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Sun Jul 20, 2014, 12:49 PM

Women go online to protest 'everyday sexism'

LONDON (AP) — When Laura Bates was followed home one night by a man from her bus, she didn’t think much of it. Incidents like that just seemed to be part of living in London.

But the writer said several other similar situations followed within days: One stranger shouted obscenities at her out of a car window. Another propositioned her forcefully in a cafe. A third groped her on the bus, and commuters looked away when she spoke up. She was startled not so much by the incidents — but how accustomed she had become to brushing such behavior aside and not taking action.
‘‘I started talking to other women, and I couldn’t believe how many stories they had. I think many of us just think ‘maybe I'm unlucky,'’’ said Bates, 27, in an interview. ‘‘Just like me, so many of them said ‘until you asked me, I've never talked to anyone about this.'’’

Those conversations triggered the birth of the Everyday Sexism project, a website that Bates set up for women to share their experiences of sexism and harassment in their daily lives — in the office, on the train, in school or on the street. Two years on, what started as a simple idea has become a movement that is steadily gaining momentum, galvanizing support from politicians, police and thousands of women and men from Britain and beyond.

The project has collected 70,000 posts from some 20 countries, describing a wide range of unwelcome behavior and offenses from a colleague’s casual comment to unreported rapes. Many tell of assault, threats of violence and verbal abuse in public places. Others report seemingly innocuous behavior and comments: One woman tells how a sales assistant handed back her change to her male friend, after she had paid for the goods.

Some are disturbing because those posting are so young: A 12-year-old wrote to tell how she was told to ‘‘get back in the kitchen’’ by her male classmates when she raised her hand to say something, and numerous preteens say they are harassed daily by men who shout at or touch them on the way to school.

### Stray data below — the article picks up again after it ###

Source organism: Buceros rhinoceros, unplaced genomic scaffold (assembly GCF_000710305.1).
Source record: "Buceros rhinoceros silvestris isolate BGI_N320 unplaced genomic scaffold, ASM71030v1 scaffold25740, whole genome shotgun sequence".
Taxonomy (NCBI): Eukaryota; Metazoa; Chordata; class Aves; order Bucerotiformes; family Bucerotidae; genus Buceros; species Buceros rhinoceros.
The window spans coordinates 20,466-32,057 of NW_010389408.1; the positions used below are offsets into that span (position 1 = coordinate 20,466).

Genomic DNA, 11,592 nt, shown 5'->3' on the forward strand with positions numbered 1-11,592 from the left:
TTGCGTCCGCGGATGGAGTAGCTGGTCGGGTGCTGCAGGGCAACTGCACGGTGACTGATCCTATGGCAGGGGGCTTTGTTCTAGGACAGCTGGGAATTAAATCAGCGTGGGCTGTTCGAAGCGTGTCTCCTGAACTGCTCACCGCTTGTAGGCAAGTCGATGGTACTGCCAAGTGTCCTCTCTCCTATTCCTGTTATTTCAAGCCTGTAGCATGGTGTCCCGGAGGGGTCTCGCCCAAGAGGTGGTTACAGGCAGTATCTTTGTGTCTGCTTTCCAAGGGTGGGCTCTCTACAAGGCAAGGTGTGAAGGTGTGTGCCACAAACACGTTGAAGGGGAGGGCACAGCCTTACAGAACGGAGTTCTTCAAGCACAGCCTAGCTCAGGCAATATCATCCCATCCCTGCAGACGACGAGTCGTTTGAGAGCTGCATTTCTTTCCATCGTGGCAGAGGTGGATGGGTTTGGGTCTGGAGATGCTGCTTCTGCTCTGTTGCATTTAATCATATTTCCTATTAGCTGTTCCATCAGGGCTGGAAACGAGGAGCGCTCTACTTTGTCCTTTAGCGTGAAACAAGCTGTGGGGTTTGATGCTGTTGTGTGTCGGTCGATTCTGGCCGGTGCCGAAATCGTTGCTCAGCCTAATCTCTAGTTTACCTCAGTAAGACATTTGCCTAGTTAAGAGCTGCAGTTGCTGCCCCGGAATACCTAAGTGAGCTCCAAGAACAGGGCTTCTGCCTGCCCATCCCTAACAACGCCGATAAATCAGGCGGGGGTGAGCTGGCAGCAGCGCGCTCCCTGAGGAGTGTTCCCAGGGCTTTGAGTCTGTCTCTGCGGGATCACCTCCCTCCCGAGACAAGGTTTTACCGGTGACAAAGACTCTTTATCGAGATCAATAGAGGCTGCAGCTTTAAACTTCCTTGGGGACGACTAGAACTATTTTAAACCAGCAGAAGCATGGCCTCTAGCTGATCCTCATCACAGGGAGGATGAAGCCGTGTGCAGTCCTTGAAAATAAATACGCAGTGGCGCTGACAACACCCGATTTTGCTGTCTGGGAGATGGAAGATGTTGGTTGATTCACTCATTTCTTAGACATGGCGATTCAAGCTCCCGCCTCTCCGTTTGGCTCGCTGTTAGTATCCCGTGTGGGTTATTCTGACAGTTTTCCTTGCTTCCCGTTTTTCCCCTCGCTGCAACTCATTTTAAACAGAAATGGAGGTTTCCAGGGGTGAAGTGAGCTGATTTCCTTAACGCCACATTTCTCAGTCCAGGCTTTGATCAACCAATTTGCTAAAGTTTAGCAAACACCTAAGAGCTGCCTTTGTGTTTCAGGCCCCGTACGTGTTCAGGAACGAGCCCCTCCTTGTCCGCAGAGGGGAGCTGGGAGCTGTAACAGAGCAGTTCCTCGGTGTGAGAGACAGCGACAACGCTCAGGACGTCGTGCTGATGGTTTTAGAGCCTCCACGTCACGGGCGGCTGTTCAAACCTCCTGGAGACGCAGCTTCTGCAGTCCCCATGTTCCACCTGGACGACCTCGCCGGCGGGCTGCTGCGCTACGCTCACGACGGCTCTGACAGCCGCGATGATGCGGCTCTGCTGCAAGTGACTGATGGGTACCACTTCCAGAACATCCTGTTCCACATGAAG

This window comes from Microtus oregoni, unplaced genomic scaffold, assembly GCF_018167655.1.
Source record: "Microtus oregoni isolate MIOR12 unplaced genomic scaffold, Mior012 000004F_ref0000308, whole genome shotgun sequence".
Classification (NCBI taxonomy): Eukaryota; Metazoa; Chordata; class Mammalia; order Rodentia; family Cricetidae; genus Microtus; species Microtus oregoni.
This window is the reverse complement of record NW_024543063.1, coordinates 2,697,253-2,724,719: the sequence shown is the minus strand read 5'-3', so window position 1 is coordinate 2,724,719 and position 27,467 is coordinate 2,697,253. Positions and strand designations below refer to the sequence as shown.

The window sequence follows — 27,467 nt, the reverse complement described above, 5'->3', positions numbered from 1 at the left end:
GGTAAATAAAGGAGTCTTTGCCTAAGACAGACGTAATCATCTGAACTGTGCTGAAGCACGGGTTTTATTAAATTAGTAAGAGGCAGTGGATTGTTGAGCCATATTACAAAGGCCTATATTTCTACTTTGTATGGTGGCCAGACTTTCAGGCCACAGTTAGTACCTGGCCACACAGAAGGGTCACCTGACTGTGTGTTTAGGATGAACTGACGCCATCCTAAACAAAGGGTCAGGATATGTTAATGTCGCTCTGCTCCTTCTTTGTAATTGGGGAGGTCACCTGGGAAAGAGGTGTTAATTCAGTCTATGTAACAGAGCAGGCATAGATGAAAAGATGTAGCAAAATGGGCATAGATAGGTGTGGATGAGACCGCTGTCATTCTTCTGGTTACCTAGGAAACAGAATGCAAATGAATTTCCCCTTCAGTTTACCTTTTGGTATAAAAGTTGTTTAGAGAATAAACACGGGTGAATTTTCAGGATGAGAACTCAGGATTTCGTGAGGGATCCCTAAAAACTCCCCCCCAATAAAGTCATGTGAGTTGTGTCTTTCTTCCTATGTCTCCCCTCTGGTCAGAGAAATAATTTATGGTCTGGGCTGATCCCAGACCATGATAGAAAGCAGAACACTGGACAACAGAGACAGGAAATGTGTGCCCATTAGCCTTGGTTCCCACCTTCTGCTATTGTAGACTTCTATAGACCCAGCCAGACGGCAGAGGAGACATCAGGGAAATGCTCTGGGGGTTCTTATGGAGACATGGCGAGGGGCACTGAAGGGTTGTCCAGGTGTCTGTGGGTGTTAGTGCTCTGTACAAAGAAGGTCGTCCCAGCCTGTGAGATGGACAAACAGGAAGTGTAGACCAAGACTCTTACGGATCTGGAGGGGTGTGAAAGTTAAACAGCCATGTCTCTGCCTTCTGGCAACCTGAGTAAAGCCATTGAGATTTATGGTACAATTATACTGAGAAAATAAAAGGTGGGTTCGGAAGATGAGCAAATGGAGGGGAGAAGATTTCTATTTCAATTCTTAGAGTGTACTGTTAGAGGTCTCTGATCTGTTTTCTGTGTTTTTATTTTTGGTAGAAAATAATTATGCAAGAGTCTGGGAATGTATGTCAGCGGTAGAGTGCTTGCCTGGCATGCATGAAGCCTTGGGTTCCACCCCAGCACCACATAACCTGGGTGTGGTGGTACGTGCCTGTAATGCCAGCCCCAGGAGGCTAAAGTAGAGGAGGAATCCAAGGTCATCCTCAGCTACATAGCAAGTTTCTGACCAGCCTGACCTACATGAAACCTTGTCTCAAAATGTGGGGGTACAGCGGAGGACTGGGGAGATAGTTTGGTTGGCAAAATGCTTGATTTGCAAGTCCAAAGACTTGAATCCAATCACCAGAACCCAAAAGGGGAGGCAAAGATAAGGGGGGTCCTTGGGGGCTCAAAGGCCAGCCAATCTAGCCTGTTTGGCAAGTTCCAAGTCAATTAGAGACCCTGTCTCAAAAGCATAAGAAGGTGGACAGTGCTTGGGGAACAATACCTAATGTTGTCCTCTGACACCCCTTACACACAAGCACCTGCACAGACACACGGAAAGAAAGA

http://www.boston.com/business/news/2014/07/20/women-online-protest-everyday-sexism/XAY5QVAY63Gt83H2FdikoM/story.html

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Reply Women go online to protest 'everyday sexism' (Original post)
ismnotwasm Jul 2014 OP
Kath1 Jul 2014 #1
littlemissmartypants Jul 2014 #2

Response to ismnotwasm (Original post)

Sun Jul 20, 2014, 01:05 PM

1. This is good news.

Speaking up and speaking out is very important.

I rattled a gang of stereotypical "angry old white men" just yesterday at one of those dreaded extended family gatherings. They were going on and on about how Planned Parenthood is "poisoning the minds" of young women and should be de-funded. I finally had enough. Told them I took my now 25 year-old daughter there at 16 for birth control advice and we have had nothing but a very positive relationship with PP from day one. Added that if men got pregnant, abortion would be a Catholic sacrament. I waited for a reply and there was none.

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Response to Kath1 (Reply #1)

Sun Jul 20, 2014, 04:04 PM

2. We can only hope that during the silence...

They were actually thinking.

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